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The memory of Christopher Reeve continues to endure 15 years after his passing, different people remembering the late actor for different reasons. For some it’s his portrayal of Superman in four feature films. For others, it’s the strength and courage he showed pushing forward following the horseback riding accident that rendered him a quadriplegic. And for his children — Will, Alexandra and Matthew — it’s all the times they spent with their dad. Not surprisingly, they continue to stand at the forefront of the Christopher & Dana Reeve Foundation, which is dedicated to curing spinal chord injury by funding innovative research and improving the quality of life for people living with paralysis.
While attending the foundation’s “A Magical Evening Gala” on Thursday, November 14, all three spoke exclusively to Closer Weekly about their father and how they continue to feel his presence in their lives. “I feel it every day,” offers Will, the only child of Christopher and the late Dana Reeve. “Anyone who’s lost someone you love, you’ll get a reminder in ways big and small every day. I get a reminder in the way I live my life, by continuing to be my own person and have those moments when I say to myself, ‘Oh, that’s something my dad would have done.’ Little moments when I watch a Rangers game — my dad and I loved the New York Rangers — I think of him then. Also when the Yankees lost the playoffs — my dad was a huge Yankees fan.”
Alexandra (who, like Matthew, was born to Christopher and his former girlfriend, Gae Exton) adds, “I feel his presence more than ever. The cures that he talked about, the therapies that he wanted for himself seemed so far away when he was injured; we’re now seeing so much progress that these dreams are becoming a reality. And not just a reality in the abstract in the lab, but for real people like some the folks you’ll see tonight, immediate bodily improvement from doing therapies that we funded and pioneered for years. So that makes him feel close to me — we’re continuing that work; we’re continuing his efforts and getting more momentum.”
“We have photos of him in our home,” says Matthew. “What’s been interesting since I’ve become a parent myself is thinking back on our relationship and certain experiences I remember as a child and viewing them through the lens as a parent now. I’m thinking about how to talk to them about him — what movies we would show, what home movies, how to talk about his accident. My daughter knows her grandfather was Superman. We have pictures of him flying an airplane. Anytime she sees a plane, she points to the sky and says ‘Fah-Fah,’ which is very sweet. In Swedish, muh-fah is mother’s father; fah-fah is father’s father. They differentiate there.”
In thinking of her dad, Alexandra points out, “I have two young children. Personally, I view things differently because I’m a parent. When you become a parent, it changes the way your view your own parents. I look back and see ways of continuing his legacy — not just continuing the foundation, but the values he stood for and embraced, how he tried to define our family, continuing to be part of this community and carrying on the fight and thinking about the broader community that is impacted by these issues.”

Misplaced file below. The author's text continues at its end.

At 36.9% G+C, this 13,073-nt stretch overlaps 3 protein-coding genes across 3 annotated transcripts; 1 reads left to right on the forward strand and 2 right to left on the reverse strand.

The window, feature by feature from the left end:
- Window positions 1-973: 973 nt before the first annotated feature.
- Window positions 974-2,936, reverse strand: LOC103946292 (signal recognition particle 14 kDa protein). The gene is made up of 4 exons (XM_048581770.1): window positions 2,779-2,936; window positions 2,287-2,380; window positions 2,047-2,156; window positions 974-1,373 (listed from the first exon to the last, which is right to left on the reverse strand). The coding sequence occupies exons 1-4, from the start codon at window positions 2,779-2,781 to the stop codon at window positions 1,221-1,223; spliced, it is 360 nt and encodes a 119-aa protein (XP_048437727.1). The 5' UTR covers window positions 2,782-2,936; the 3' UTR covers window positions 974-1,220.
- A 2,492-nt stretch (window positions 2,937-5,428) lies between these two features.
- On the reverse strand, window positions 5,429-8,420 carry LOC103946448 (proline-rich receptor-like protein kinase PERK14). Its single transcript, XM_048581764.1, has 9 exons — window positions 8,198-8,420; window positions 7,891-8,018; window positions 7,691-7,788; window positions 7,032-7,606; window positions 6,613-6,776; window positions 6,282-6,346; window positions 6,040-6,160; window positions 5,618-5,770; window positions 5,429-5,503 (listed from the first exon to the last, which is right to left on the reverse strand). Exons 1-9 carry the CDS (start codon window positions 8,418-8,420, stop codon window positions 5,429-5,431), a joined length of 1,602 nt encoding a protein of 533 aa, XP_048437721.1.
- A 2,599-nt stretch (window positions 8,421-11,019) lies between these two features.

For updates on what Alexandra, Will and Matthew have been up to, and more of their thoughts on their father, please scroll down.
Reporting by Laurie Heifetz.
Bryan Bedder/Getty Images for Christopher & Dana Reeve Foundation)
Matthew Reeve, 39.
Born December 20, 1979, in London, England, Matthew works as a writer, having written the storyline for the TV series Agent Hamilton and the screenplay for the currently-in-development The Land That Never Was . As he explains it, he was a no-show to last year’s gala, but for a very good reason: “My longtime girlfriend — I call her my wife, but we’re not married — was nine months pregnant, so we didn’t travel. We stayed home. But I was here the year before that and the year before that. I have a daughter who’s three and three months and a son who’s 10 months.”
As to what he thinks Christopher would think about his career, Matthew admits, “I don’t like to put words in his mouth. I work in film and television, which is a career I’ve always wanted to pursue, since I was a young boy, which is most likely owed to a lot of time spent on sets while he was working after the accident. He couldn’t do physical things like go for a bike ride, ski and play sports. We would watch and discuss movies and TV — common ground. I think he’d be highly supportive and interested and curious and want to read what I’m working on and probably give notes. I think he would be thrilled that we’re all involved — my siblings and I — and that the foundation continues to grow. He was frustrated [by] the pace and speed. We’ve now entered a new era — a new, technology-based solution through epidermal stimulation.”
Bryan Bedder/Getty Images for Christopher & Dana Reeve Foundation.
Alexandra Reeve Givens.
She was born Alexandra Exton Reeve in December 1983 and, rather than talk about herself, her preference is to provide an update on the Christopher & Dana Reeve Foundation. “The foundation has been having a major year, in terms of driving forward in the research for people with spinal-cord injury,” Alexandra explains. “We’re leading trials at the University of Louisville where people are seeing amazing progress in terms of getting better control over their bodies, better financial recovery. And the Reeve Foundation is doubling down on that, so we have been really driving forward with our fundraising strategies, announcing new ways of doing that, so not just grant making but venture philanthropy as well — realizing that we’re at such an inflection point in seeing progress and cures that we really need to double down and drive forward on that.”